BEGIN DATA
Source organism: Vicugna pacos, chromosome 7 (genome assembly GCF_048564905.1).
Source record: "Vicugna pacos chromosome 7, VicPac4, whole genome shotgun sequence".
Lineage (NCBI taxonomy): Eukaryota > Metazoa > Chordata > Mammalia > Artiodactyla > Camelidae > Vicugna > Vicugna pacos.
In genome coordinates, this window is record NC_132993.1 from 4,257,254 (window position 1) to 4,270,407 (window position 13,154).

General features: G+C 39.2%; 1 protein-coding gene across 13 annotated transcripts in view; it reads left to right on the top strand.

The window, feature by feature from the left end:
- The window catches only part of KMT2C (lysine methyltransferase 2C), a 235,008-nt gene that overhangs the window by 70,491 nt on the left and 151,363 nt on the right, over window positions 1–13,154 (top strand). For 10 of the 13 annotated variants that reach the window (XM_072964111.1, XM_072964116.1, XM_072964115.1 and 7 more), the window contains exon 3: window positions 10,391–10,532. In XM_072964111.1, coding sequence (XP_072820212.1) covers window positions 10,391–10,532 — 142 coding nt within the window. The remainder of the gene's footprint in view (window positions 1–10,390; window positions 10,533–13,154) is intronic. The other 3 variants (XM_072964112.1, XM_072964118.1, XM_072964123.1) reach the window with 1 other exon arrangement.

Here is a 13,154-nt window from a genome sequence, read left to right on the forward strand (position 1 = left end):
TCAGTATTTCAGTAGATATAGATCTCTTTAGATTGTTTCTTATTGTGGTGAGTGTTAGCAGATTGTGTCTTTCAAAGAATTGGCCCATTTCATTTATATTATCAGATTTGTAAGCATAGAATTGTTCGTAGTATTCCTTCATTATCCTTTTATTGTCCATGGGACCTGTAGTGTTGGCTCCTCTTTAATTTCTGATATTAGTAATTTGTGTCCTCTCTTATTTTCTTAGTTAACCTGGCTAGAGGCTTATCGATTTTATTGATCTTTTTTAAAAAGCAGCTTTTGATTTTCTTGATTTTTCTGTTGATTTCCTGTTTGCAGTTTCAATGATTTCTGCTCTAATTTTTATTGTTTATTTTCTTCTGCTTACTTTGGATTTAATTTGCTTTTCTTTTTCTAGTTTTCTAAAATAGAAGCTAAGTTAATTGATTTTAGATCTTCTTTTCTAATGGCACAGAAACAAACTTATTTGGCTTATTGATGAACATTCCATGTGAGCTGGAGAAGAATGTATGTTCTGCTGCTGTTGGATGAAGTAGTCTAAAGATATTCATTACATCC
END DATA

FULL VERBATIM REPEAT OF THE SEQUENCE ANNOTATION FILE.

Source organism: Vicugna pacos, chromosome 7 (genome assembly GCF_048564905.1).
Source record: "Vicugna pacos chromosome 7, VicPac4, whole genome shotgun sequence".
Lineage (NCBI taxonomy): Eukaryota > Metazoa > Chordata > Mammalia > Artiodactyla > Camelidae > Vicugna > Vicugna pacos.
In genome coordinates, this window is record NC_132993.1 from 4,257,254 (window position 1) to 4,270,407 (window position 13,154).

General features: G+C 39.2%; 1 protein-coding gene across 13 annotated transcripts in view; it reads left to right on the top strand.

The window, feature by feature from the left end:
- The window catches only part of KMT2C (lysine methyltransferase 2C), a 235,008-nt gene that overhangs the window by 70,491 nt on the left and 151,363 nt on the right, over window positions 1–13,154 (top strand). For 10 of the 13 annotated variants that reach the window (XM_072964111.1, XM_072964116.1, XM_072964115.1 and 7 more), the window contains exon 3: window positions 10,391–10,532. In XM_072964111.1, coding sequence (XP_072820212.1) covers window positions 10,391–10,532 — 142 coding nt within the window. The remainder of the gene's footprint in view (window positions 1–10,390; window positions 10,533–13,154) is intronic. The other 3 variants (XM_072964112.1, XM_072964118.1, XM_072964123.1) reach the window with 1 other exon arrangement.

Here is a 13,154-nt window from a genome sequence, read left to right on the forward strand (position 1 = left end):
TCAGTATTTCAGTAGATATAGATCTCTTTAGATTGTTTCTTATTGTGGTGAGTGTTAGCAGATTGTGTCTTTCAAAGAATTGGCCCATTTCATTTATATTATCAGATTTGTAAGCATAGAATTGTTCGTAGTATTCCTTCATTATCCTTTTATTGTCCATGGGACCTGTAGTGTTGGCTCCTCTTTAATTTCTGATATTAGTAATTTGTGTCCTCTCTTATTTTCTTAGTTAACCTGGCTAGAGGCTTATCGATTTTATTGATCTTTTTTAAAAAGCAGCTTTTGATTTTCTTGATTTTTCTGTTGATTTCCTGTTTGCAGTTTCAATGATTTCTGCTCTAATTTTTATTGTTTATTTTCTTCTGCTTACTTTGGATTTAATTTGCTTTTCTTTTTCTAGTTTTCTAAAATAGAAGCTAAGTTAATTGATTTTAGATCTTCTTTTCTAATGGCACAGAAACAAACTTATTTGGCTTATTGATGAACATTCCATGTGAGCTGGAGAAGAATGTATGTTCTGCTGCTGTTGGATGAAGTAGTCTAAAGATATTCATTACATCC